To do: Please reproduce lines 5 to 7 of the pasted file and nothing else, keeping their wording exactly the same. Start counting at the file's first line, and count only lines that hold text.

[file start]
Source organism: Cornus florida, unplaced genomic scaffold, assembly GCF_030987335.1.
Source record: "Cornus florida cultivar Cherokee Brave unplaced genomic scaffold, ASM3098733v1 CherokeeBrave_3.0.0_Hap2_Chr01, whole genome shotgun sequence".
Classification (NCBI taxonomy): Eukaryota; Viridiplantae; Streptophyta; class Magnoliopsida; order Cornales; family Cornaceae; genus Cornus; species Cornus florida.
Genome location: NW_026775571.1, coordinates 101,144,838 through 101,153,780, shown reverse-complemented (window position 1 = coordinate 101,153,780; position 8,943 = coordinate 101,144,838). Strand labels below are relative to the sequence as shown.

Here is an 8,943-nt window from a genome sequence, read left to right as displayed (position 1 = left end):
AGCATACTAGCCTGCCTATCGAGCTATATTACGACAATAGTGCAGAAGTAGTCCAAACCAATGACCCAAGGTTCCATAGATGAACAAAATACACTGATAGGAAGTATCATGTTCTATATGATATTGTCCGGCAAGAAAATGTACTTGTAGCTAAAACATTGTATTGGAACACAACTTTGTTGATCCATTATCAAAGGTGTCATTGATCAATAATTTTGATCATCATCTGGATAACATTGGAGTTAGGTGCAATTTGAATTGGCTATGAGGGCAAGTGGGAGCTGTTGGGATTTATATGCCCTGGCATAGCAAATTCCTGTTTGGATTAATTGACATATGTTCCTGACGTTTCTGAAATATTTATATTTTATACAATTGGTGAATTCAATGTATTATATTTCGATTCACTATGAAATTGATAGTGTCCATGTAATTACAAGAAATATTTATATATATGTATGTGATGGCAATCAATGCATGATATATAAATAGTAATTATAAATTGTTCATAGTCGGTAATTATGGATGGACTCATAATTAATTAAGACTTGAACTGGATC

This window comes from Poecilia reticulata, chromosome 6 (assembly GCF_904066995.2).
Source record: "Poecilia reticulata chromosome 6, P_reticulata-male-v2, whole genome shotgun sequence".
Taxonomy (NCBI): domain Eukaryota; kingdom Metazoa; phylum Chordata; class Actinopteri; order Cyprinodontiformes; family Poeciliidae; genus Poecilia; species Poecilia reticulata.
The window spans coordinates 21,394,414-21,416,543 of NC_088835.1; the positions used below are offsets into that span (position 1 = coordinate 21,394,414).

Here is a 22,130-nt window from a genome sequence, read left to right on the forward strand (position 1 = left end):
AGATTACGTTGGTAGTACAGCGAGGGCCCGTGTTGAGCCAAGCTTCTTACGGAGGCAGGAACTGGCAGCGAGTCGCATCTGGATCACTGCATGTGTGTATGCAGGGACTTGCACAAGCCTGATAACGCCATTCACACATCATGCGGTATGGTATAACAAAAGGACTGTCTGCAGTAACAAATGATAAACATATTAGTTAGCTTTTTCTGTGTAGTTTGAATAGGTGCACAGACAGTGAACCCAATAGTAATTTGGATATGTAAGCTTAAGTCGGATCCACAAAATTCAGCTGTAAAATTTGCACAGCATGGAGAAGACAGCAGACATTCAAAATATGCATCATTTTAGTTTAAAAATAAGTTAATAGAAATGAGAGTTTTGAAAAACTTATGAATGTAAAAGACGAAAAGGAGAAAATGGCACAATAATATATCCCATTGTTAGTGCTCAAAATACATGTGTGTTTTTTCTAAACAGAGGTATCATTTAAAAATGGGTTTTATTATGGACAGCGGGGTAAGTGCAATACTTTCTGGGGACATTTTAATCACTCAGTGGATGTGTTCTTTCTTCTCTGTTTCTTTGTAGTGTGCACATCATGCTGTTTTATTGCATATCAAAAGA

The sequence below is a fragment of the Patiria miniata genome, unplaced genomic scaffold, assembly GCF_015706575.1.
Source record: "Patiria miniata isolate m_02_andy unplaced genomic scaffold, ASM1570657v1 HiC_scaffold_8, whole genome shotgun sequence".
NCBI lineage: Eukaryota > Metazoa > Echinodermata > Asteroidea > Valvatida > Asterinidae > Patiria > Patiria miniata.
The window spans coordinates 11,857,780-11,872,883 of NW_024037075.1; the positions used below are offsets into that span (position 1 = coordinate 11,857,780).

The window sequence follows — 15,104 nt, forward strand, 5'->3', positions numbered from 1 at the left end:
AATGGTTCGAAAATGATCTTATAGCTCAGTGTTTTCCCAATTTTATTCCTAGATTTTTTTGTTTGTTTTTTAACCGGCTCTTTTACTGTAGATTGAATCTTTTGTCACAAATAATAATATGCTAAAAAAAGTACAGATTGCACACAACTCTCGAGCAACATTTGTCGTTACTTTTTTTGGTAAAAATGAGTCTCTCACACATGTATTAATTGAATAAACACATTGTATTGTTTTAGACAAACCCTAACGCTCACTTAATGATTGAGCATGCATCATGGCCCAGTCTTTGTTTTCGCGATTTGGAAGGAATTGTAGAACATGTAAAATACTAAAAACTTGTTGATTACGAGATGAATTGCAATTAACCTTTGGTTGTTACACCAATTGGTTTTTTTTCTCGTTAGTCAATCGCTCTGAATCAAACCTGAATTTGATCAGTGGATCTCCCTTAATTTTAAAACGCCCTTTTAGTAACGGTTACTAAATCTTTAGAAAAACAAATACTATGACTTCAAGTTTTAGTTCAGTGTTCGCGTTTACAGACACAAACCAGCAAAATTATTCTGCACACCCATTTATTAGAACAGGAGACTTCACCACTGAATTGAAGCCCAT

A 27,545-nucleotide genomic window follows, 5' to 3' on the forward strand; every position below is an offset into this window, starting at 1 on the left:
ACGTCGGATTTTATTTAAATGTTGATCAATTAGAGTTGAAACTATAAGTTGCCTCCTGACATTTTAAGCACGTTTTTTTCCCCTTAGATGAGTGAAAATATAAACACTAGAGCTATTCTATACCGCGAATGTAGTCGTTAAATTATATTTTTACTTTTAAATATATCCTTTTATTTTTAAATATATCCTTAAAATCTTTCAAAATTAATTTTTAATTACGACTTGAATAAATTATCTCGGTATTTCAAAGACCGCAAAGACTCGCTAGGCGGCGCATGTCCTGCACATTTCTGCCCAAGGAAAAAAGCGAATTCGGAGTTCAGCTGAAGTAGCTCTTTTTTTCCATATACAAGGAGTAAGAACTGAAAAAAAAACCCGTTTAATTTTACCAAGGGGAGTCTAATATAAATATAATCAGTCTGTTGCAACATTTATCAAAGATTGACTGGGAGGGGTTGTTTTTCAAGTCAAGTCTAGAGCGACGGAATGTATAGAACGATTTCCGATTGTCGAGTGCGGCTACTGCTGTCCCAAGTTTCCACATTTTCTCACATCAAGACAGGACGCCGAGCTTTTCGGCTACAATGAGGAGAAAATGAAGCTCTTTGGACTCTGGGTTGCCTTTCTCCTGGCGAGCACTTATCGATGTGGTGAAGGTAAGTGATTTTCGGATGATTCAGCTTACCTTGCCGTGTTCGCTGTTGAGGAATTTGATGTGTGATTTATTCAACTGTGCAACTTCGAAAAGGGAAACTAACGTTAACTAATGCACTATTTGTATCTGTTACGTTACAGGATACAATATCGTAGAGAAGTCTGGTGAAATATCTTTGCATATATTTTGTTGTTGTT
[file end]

Here is an 8,943-nt window from a genome sequence, read left to right as displayed (position 1 = left end):
AGCATACTAGCCTGCCTATCGAGCTATATTACGACAATAGTGCAGAAGTAGTCCAAACCAATGACCCAAGGTTCCATAGATGAACAAAATACACTGATAGGAAGTATCATGTTCTATATGATATTGTCCGGCAAGAAAATGTACTTGTAGCTAAAACATTGTATTGGAACACAACTTTGTTGATCCATTATCAAAGGTGTCATTGATCAATAATTTTGATCATCATCTGGATAACATTGGAGTTAGGTGCAATTTGAATTGGCTATGAGGGCAAGTGGGAGCTGTTGGGATTTATATGCCCTGGCATAGCAAATTCCTGTTTGGATTAATTGACATATGTTCCTGACGTTTCTGAAATATTTATATTTTATACAATTGGTGAATTCAATGTATTATATTTCGATTCACTATGAAATTGATAGTGTCCATGTAATTACAAGAAATATTTATATATATGTATGTGATGGCAATCAATGCATGATATATAAATAGTAATTATAAATTGTTCATAGTCGGTAATTATGGATGGACTCATAATTAATTAAGACTTGAACTGGATC

This window comes from Poecilia reticulata, chromosome 6 (assembly GCF_904066995.2).